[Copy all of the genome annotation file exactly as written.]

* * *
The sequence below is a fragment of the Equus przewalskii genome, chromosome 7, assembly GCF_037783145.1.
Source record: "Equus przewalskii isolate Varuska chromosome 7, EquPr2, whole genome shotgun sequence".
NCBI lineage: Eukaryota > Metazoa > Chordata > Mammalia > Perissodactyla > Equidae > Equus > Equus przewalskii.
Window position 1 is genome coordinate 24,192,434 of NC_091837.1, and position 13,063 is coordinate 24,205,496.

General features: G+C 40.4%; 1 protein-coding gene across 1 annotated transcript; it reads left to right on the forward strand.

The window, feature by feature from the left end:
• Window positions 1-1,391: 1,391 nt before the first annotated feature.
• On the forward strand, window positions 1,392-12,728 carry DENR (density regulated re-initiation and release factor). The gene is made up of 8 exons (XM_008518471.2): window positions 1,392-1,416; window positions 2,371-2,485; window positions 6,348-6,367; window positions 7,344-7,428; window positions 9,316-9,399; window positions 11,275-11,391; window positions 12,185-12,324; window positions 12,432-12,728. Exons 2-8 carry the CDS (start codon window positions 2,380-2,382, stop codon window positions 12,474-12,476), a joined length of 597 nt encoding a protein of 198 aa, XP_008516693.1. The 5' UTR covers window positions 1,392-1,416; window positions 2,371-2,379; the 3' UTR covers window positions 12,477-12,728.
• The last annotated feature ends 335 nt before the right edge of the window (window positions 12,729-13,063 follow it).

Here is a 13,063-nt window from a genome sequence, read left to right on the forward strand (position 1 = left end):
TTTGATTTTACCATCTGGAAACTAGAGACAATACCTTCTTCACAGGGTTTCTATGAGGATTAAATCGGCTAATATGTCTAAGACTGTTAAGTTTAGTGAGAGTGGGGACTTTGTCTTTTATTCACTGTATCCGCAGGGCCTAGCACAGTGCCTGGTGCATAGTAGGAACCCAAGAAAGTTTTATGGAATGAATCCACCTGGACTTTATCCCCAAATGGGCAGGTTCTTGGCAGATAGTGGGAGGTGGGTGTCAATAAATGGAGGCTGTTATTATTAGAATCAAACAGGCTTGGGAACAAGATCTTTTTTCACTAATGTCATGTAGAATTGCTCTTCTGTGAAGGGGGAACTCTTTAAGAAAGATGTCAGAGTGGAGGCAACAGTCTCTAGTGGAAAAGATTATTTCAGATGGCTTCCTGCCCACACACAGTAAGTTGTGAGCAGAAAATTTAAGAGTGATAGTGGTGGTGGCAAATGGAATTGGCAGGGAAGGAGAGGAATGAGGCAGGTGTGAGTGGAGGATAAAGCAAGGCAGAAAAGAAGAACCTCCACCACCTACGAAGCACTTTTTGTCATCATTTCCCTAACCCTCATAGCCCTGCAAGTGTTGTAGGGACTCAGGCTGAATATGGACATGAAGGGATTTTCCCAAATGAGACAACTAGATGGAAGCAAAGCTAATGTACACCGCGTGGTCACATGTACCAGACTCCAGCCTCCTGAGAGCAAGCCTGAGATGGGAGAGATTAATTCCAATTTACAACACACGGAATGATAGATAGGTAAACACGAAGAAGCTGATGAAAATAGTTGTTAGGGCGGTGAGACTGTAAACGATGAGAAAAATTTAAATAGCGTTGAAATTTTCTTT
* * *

The sequence below is a fragment of the Equus przewalskii genome, chromosome 7, assembly GCF_037783145.1.
Source record: "Equus przewalskii isolate Varuska chromosome 7, EquPr2, whole genome shotgun sequence".
NCBI lineage: Eukaryota > Metazoa > Chordata > Mammalia > Perissodactyla > Equidae > Equus > Equus przewalskii.
Window position 1 is genome coordinate 24,192,434 of NC_091837.1, and position 13,063 is coordinate 24,205,496.

General features: G+C 40.4%; 1 protein-coding gene across 1 annotated transcript; it reads left to right on the forward strand.

The window, feature by feature from the left end:
• Window positions 1-1,391: 1,391 nt before the first annotated feature.
• On the forward strand, window positions 1,392-12,728 carry DENR (density regulated re-initiation and release factor). The gene is made up of 8 exons (XM_008518471.2): window positions 1,392-1,416; window positions 2,371-2,485; window positions 6,348-6,367; window positions 7,344-7,428; window positions 9,316-9,399; window positions 11,275-11,391; window positions 12,185-12,324; window positions 12,432-12,728. Exons 2-8 carry the CDS (start codon window positions 2,380-2,382, stop codon window positions 12,474-12,476), a joined length of 597 nt encoding a protein of 198 aa, XP_008516693.1. The 5' UTR covers window positions 1,392-1,416; window positions 2,371-2,379; the 3' UTR covers window positions 12,477-12,728.
• The last annotated feature ends 335 nt before the right edge of the window (window positions 12,729-13,063 follow it).

Here is a 13,063-nt window from a genome sequence, read left to right on the forward strand (position 1 = left end):
TTTGATTTTACCATCTGGAAACTAGAGACAATACCTTCTTCACAGGGTTTCTATGAGGATTAAATCGGCTAATATGTCTAAGACTGTTAAGTTTAGTGAGAGTGGGGACTTTGTCTTTTATTCACTGTATCCGCAGGGCCTAGCACAGTGCCTGGTGCATAGTAGGAACCCAAGAAAGTTTTATGGAATGAATCCACCTGGACTTTATCCCCAAATGGGCAGGTTCTTGGCAGATAGTGGGAGGTGGGTGTCAATAAATGGAGGCTGTTATTATTAGAATCAAACAGGCTTGGGAACAAGATCTTTTTTCACTAATGTCATGTAGAATTGCTCTTCTGTGAAGGGGGAACTCTTTAAGAAAGATGTCAGAGTGGAGGCAACAGTCTCTAGTGGAAAAGATTATTTCAGATGGCTTCCTGCCCACACACAGTAAGTTGTGAGCAGAAAATTTAAGAGTGATAGTGGTGGTGGCAAATGGAATTGGCAGGGAAGGAGAGGAATGAGGCAGGTGTGAGTGGAGGATAAAGCAAGGCAGAAAAGAAGAACCTCCACCACCTACGAAGCACTTTTTGTCATCATTTCCCTAACCCTCATAGCCCTGCAAGTGTTGTAGGGACTCAGGCTGAATATGGACATGAAGGGATTTTCCCAAATGAGACAACTAGATGGAAGCAAAGCTAATGTACACCGCGTGGTCACATGTACCAGACTCCAGCCTCCTGAGAGCAAGCCTGAGATGGGAGAGATTAATTCCAATTTACAACACACGGAATGATAGATAGGTAAACACGAAGAAGCTGATGAAAATAGTTGTTAGGGCGGTGAGACTGTAAACGATGAGAAAAATTTAAATAGCGTTGAAATTTTCTTT